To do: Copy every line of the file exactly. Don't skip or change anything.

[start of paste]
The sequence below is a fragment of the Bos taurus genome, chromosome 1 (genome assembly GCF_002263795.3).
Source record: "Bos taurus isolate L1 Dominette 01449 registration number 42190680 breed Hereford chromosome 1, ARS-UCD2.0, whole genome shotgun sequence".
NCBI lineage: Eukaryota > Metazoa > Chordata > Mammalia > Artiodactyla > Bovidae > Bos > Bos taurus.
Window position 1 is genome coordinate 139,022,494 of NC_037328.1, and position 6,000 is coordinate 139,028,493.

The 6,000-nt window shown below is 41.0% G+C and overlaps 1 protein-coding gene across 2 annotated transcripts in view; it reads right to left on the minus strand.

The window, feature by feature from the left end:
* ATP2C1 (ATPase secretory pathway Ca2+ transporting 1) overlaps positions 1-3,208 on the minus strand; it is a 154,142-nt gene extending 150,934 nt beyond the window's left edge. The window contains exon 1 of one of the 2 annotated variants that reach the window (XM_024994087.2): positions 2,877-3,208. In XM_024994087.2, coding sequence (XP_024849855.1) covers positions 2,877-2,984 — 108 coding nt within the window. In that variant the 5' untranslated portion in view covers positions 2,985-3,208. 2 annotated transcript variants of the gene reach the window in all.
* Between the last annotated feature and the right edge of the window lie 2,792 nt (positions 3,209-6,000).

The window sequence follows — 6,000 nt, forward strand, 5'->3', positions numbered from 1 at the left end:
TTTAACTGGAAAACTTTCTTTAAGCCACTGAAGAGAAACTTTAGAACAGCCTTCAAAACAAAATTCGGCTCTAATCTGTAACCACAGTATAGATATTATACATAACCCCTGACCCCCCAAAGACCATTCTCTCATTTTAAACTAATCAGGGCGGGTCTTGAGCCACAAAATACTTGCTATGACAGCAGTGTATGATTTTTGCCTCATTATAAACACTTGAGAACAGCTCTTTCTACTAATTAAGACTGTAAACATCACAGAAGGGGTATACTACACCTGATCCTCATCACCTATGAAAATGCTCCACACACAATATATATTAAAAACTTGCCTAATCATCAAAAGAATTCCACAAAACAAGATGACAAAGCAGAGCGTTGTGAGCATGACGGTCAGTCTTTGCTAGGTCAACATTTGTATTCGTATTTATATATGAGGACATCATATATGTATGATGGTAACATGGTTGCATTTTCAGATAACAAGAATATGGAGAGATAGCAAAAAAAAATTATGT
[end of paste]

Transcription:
The sequence below is a fragment of the Bos taurus genome, chromosome 1 (genome assembly GCF_002263795.3).
Source record: "Bos taurus isolate L1 Dominette 01449 registration number 42190680 breed Hereford chromosome 1, ARS-UCD2.0, whole genome shotgun sequence".
NCBI lineage: Eukaryota > Metazoa > Chordata > Mammalia > Artiodactyla > Bovidae > Bos > Bos taurus.
Window position 1 is genome coordinate 139,022,494 of NC_037328.1, and position 6,000 is coordinate 139,028,493.

The 6,000-nt window shown below is 41.0% G+C and overlaps 1 protein-coding gene across 2 annotated transcripts in view; it reads right to left on the minus strand.

The window, feature by feature from the left end:
* ATP2C1 (ATPase secretory pathway Ca2+ transporting 1) overlaps positions 1-3,208 on the minus strand; it is a 154,142-nt gene extending 150,934 nt beyond the window's left edge. The window contains exon 1 of one of the 2 annotated variants that reach the window (XM_024994087.2): positions 2,877-3,208. In XM_024994087.2, coding sequence (XP_024849855.1) covers positions 2,877-2,984 — 108 coding nt within the window. In that variant the 5' untranslated portion in view covers positions 2,985-3,208. 2 annotated transcript variants of the gene reach the window in all.
* Between the last annotated feature and the right edge of the window lie 2,792 nt (positions 3,209-6,000).

The window sequence follows — 6,000 nt, forward strand, 5'->3', positions numbered from 1 at the left end:
TTTAACTGGAAAACTTTCTTTAAGCCACTGAAGAGAAACTTTAGAACAGCCTTCAAAACAAAATTCGGCTCTAATCTGTAACCACAGTATAGATATTATACATAACCCCTGACCCCCCAAAGACCATTCTCTCATTTTAAACTAATCAGGGCGGGTCTTGAGCCACAAAATACTTGCTATGACAGCAGTGTATGATTTTTGCCTCATTATAAACACTTGAGAACAGCTCTTTCTACTAATTAAGACTGTAAACATCACAGAAGGGGTATACTACACCTGATCCTCATCACCTATGAAAATGCTCCACACACAATATATATTAAAAACTTGCCTAATCATCAAAAGAATTCCACAAAACAAGATGACAAAGCAGAGCGTTGTGAGCATGACGGTCAGTCTTTGCTAGGTCAACATTTGTATTCGTATTTATATATGAGGACATCATATATGTATGATGGTAACATGGTTGCATTTTCAGATAACAAGAATATGGAGAGATAGCAAAAAAAAATTATGT